It was already being said in the ‘90s that Microsoft dominating tech unchallenged buying up new technologies only to shelve them to prevent their spreading was stifling innovation. Open Source eventually solved vulnerability and other problems arising in that new anti-competitive world. What can we expect in this vertically and horizontally integrated world? Are these players going to allow usurpers to emerge? There are so many sectors needing innovation, but with current powerful vested interests and their political power driving certain changes but not others from the top, can that kind of innovation happen? Do we need another bust up to reinvigorate innovation? Do we need a change of mind about these matters that our grandparents and great-grandparents cared so much about?


Is the innovation we’re seeing in AI now the same as that emergent innovation we saw throughout the 1980s-90s after Divestiture? Or, is it driven from a few large players finally offering the means to optimize General & Administration (i.e. knowledge workers, like design) after so many decades of off-shoring and outsourcing optimized Cost of Goods Sold, and digital transformation Sales & Marketing?


Finally, do geopolitics and ecological risks today necessitate shifting energy away from customer experience and innovation toward sourcing, supply line redesign, and re-shoring? Do strategic designers play the same role in sourcing, operations and business processes as they do in experience design or innovation?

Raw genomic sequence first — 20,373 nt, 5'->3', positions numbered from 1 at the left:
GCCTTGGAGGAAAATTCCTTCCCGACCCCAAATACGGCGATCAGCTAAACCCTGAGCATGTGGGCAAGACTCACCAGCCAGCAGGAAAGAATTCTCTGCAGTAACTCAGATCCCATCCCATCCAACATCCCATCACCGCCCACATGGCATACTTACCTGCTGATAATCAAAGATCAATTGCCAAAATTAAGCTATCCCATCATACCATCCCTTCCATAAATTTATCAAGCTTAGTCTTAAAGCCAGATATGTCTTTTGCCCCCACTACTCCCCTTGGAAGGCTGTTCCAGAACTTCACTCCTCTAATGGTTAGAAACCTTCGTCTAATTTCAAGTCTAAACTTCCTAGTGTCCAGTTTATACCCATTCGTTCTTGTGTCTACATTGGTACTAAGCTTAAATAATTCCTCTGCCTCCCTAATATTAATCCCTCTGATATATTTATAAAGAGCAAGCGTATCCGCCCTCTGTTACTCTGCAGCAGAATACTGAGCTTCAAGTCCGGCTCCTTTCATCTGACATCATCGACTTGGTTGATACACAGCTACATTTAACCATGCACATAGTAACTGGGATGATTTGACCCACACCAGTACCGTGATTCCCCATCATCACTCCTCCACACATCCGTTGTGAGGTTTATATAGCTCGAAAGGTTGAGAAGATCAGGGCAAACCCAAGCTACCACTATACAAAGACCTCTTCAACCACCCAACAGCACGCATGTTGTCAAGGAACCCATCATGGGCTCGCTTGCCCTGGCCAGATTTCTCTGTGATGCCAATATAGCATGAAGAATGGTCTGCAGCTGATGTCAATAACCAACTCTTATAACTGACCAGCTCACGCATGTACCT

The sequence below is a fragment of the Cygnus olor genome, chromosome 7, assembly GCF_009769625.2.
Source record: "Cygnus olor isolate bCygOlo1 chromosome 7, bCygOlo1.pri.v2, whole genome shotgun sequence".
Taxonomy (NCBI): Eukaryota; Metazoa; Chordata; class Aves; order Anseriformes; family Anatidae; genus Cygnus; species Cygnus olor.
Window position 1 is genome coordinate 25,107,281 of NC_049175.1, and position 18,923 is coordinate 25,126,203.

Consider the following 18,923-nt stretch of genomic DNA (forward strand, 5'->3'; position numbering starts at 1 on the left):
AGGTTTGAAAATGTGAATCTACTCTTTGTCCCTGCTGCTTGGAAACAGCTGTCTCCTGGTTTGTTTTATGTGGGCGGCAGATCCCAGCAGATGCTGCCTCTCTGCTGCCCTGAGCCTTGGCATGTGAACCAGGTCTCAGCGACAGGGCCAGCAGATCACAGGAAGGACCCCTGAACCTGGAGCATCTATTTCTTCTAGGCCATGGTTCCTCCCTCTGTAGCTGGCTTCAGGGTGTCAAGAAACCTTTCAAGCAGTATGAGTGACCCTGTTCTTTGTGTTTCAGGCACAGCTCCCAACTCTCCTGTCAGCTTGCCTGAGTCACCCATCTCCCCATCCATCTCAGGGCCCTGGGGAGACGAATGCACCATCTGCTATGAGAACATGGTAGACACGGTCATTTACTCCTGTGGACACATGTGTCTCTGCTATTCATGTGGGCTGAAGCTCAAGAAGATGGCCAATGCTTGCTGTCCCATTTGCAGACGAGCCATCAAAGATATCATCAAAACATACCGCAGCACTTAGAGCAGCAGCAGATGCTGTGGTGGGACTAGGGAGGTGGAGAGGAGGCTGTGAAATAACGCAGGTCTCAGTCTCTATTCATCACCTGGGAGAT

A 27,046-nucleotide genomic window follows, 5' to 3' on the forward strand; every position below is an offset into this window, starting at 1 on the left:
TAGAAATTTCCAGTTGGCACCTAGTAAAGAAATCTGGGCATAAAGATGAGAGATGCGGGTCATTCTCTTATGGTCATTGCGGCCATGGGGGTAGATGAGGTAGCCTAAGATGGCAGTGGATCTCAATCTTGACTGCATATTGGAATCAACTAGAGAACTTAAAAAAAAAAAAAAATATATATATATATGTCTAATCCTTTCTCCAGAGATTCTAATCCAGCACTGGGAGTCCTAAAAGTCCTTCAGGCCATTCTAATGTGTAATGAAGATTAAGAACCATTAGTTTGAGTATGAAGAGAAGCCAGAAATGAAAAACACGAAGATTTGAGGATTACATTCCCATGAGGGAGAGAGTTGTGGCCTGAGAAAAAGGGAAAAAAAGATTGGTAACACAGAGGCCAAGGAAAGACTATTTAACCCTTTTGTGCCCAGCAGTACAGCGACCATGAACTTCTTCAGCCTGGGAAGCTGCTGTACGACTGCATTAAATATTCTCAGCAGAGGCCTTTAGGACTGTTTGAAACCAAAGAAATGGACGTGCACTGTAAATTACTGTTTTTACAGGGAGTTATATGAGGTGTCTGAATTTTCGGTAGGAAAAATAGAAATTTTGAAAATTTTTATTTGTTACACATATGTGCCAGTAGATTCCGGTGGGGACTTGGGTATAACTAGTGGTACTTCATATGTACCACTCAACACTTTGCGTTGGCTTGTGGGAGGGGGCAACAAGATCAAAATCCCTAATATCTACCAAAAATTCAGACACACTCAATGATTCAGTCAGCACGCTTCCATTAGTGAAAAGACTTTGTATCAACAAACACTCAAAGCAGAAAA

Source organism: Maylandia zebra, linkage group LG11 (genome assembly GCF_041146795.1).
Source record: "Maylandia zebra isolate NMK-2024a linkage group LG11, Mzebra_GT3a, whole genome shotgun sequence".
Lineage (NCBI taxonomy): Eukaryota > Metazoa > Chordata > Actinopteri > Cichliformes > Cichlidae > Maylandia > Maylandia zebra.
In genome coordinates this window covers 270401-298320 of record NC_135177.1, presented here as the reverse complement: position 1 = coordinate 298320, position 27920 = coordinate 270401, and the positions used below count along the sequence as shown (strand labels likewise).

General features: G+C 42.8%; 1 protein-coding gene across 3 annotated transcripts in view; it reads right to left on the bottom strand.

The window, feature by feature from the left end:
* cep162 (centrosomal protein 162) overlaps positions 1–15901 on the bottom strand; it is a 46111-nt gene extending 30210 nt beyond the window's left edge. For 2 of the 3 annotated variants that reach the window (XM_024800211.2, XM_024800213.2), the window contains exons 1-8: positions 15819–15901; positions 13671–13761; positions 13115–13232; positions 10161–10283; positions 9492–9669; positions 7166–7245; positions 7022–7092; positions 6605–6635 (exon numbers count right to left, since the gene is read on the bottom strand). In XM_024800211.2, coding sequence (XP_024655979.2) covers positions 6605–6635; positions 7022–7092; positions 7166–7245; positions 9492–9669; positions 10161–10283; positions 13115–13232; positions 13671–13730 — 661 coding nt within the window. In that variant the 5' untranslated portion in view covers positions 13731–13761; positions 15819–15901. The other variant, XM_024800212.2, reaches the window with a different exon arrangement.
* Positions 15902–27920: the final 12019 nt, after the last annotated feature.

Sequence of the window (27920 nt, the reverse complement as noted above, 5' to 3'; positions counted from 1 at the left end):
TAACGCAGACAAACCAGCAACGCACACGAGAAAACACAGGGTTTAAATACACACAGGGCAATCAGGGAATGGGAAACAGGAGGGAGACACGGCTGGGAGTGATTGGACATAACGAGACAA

We may remember de-industrialization beginning in the late-70s. That globalization shift hit a lot of people mid-stream. Those working in “management capitalism” found themselves replaced by a new generation who rebuilt productive capacity elsewhere, while dynastic industrial fortunes shifted from production toward the stock market, real estate, and digital tech, which all experienced booms and busts consecutively, giving rise to new finance sectors such as hedge funds and private equity that now play a more dominant role than ever before in many sectors.

A recent headline says that PE now have their sites on childcare. They’re already into healthcare, eldercare, rental housing, and many sectors and verticals, including privatized public services, like prisons or toll roads. Does private equity generally employ innovators or optimizers (i.e. cost cutters)? The answer to that question may offer some insight into why the Big Design Freak-Out may be happening. It may also offer insight into the kind of macro Design 4.0 or political change we need to work toward to get a world we really want.